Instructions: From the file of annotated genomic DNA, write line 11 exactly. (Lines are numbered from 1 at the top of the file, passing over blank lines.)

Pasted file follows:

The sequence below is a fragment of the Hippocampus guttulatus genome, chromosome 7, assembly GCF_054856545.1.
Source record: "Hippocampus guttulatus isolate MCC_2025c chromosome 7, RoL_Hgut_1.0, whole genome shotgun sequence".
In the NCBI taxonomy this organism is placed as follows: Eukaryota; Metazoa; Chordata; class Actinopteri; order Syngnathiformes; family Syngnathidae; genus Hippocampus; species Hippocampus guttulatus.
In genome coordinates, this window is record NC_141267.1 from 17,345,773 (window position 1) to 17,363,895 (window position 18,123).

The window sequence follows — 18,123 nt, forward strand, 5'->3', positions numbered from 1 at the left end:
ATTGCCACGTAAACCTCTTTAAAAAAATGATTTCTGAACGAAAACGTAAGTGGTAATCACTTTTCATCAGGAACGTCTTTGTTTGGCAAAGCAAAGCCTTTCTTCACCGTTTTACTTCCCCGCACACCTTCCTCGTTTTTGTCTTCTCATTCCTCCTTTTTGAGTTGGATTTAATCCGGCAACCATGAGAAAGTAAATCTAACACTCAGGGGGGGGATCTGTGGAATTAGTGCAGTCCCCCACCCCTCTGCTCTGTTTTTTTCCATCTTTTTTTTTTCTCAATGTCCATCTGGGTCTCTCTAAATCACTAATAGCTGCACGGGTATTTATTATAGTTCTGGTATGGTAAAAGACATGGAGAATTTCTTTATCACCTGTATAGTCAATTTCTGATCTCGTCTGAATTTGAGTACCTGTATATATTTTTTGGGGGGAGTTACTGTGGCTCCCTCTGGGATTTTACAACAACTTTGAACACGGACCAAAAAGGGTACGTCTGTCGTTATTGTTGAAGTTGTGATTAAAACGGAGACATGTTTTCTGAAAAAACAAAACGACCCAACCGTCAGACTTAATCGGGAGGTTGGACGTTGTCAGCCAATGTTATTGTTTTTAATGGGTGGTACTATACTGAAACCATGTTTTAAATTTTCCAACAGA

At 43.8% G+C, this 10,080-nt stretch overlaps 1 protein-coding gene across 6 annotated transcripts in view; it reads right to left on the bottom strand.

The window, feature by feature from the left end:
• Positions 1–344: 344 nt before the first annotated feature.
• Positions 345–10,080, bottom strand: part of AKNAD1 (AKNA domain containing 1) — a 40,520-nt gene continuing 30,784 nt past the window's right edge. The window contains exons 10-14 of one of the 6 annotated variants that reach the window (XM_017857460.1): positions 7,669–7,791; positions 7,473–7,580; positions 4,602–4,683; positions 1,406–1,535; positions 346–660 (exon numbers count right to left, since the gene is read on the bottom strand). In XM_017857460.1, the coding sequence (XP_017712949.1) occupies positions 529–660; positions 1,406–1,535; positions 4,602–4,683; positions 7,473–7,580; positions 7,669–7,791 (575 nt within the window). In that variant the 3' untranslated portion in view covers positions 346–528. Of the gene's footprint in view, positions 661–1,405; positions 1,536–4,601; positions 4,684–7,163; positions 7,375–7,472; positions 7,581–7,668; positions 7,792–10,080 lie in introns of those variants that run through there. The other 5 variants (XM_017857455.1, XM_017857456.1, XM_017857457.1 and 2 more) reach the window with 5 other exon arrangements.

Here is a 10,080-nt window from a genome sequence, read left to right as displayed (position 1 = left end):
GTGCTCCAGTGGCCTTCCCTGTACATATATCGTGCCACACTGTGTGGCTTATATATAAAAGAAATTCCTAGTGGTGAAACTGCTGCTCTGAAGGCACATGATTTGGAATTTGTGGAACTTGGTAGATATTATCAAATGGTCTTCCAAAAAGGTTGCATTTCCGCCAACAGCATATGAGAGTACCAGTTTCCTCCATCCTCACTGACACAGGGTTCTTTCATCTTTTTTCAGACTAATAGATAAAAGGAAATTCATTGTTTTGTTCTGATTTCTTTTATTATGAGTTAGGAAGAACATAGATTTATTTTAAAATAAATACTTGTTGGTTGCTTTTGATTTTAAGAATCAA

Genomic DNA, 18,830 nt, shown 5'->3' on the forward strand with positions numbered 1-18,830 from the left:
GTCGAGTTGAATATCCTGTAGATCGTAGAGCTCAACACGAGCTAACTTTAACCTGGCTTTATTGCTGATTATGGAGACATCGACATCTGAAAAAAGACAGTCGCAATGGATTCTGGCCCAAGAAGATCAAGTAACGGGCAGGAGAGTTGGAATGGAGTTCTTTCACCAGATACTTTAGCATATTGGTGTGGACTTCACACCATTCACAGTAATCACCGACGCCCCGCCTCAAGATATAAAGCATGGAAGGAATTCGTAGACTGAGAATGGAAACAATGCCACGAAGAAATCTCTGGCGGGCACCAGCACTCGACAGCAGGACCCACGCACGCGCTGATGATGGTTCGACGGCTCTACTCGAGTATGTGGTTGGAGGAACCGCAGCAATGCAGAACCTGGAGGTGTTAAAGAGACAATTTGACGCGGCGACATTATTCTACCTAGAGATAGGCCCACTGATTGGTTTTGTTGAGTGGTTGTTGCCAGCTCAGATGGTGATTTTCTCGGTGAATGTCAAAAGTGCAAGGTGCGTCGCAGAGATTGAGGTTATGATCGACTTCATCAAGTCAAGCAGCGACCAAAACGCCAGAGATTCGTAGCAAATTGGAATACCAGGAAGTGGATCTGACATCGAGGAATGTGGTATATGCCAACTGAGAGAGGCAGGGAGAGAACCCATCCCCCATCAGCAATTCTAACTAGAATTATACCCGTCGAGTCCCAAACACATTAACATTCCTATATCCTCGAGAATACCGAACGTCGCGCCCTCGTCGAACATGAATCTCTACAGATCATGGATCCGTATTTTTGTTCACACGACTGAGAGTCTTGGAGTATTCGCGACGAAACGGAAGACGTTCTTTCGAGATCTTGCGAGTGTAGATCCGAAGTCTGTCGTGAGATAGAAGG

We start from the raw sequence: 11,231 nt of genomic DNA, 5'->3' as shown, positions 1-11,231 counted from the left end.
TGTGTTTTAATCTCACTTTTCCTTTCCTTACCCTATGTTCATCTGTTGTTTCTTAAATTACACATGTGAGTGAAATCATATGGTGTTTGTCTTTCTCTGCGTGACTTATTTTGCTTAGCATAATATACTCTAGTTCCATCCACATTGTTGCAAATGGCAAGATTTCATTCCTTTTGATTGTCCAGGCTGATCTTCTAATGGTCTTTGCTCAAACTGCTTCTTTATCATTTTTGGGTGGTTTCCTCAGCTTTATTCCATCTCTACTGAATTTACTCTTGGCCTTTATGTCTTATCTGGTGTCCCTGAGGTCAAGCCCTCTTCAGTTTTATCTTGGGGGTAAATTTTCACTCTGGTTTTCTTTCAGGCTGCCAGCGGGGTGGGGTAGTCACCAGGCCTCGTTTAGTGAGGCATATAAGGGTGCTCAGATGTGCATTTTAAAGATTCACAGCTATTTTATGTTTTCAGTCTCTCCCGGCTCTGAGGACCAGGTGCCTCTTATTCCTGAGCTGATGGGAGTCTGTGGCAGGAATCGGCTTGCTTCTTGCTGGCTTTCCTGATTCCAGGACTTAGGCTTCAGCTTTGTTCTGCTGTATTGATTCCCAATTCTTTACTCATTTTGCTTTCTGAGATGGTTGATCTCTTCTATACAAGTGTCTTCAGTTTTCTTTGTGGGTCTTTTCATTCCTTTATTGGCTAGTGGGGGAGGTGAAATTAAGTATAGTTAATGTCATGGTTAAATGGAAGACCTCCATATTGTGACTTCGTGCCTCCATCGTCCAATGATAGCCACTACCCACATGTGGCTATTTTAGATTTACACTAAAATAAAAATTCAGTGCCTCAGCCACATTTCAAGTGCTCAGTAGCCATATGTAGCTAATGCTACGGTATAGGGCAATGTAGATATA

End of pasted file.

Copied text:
Here is a 10,080-nt window from a genome sequence, read left to right as displayed (position 1 = left end):